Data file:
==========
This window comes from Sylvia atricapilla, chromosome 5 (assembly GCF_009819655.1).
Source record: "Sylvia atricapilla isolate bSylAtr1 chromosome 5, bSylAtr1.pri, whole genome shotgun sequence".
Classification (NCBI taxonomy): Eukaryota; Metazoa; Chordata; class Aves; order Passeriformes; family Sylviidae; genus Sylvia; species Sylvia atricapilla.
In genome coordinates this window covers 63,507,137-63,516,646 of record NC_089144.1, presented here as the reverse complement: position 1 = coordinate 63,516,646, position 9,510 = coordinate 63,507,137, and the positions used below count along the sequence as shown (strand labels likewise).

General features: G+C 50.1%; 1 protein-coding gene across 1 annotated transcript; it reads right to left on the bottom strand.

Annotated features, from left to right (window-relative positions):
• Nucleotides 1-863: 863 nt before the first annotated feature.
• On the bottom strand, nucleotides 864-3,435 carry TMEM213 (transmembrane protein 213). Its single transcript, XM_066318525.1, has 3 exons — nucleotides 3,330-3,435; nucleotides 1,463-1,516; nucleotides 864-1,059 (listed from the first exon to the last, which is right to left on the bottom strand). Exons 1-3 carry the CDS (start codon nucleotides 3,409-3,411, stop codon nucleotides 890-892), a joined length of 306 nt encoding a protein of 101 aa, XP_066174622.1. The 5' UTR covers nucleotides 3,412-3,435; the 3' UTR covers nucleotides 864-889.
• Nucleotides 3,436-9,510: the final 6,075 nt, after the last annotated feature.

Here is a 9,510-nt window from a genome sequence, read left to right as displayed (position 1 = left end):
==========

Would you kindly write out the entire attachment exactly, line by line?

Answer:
This window comes from Sylvia atricapilla, chromosome 5 (assembly GCF_009819655.1).
Source record: "Sylvia atricapilla isolate bSylAtr1 chromosome 5, bSylAtr1.pri, whole genome shotgun sequence".
Classification (NCBI taxonomy): Eukaryota; Metazoa; Chordata; class Aves; order Passeriformes; family Sylviidae; genus Sylvia; species Sylvia atricapilla.
In genome coordinates this window covers 63,507,137-63,516,646 of record NC_089144.1, presented here as the reverse complement: position 1 = coordinate 63,516,646, position 9,510 = coordinate 63,507,137, and the positions used below count along the sequence as shown (strand labels likewise).

General features: G+C 50.1%; 1 protein-coding gene across 1 annotated transcript; it reads right to left on the bottom strand.

Annotated features, from left to right (window-relative positions):
• Nucleotides 1-863: 863 nt before the first annotated feature.
• On the bottom strand, nucleotides 864-3,435 carry TMEM213 (transmembrane protein 213). Its single transcript, XM_066318525.1, has 3 exons — nucleotides 3,330-3,435; nucleotides 1,463-1,516; nucleotides 864-1,059 (listed from the first exon to the last, which is right to left on the bottom strand). Exons 1-3 carry the CDS (start codon nucleotides 3,409-3,411, stop codon nucleotides 890-892), a joined length of 306 nt encoding a protein of 101 aa, XP_066174622.1. The 5' UTR covers nucleotides 3,412-3,435; the 3' UTR covers nucleotides 864-889.
• Nucleotides 3,436-9,510: the final 6,075 nt, after the last annotated feature.

Here is a 9,510-nt window from a genome sequence, read left to right as displayed (position 1 = left end):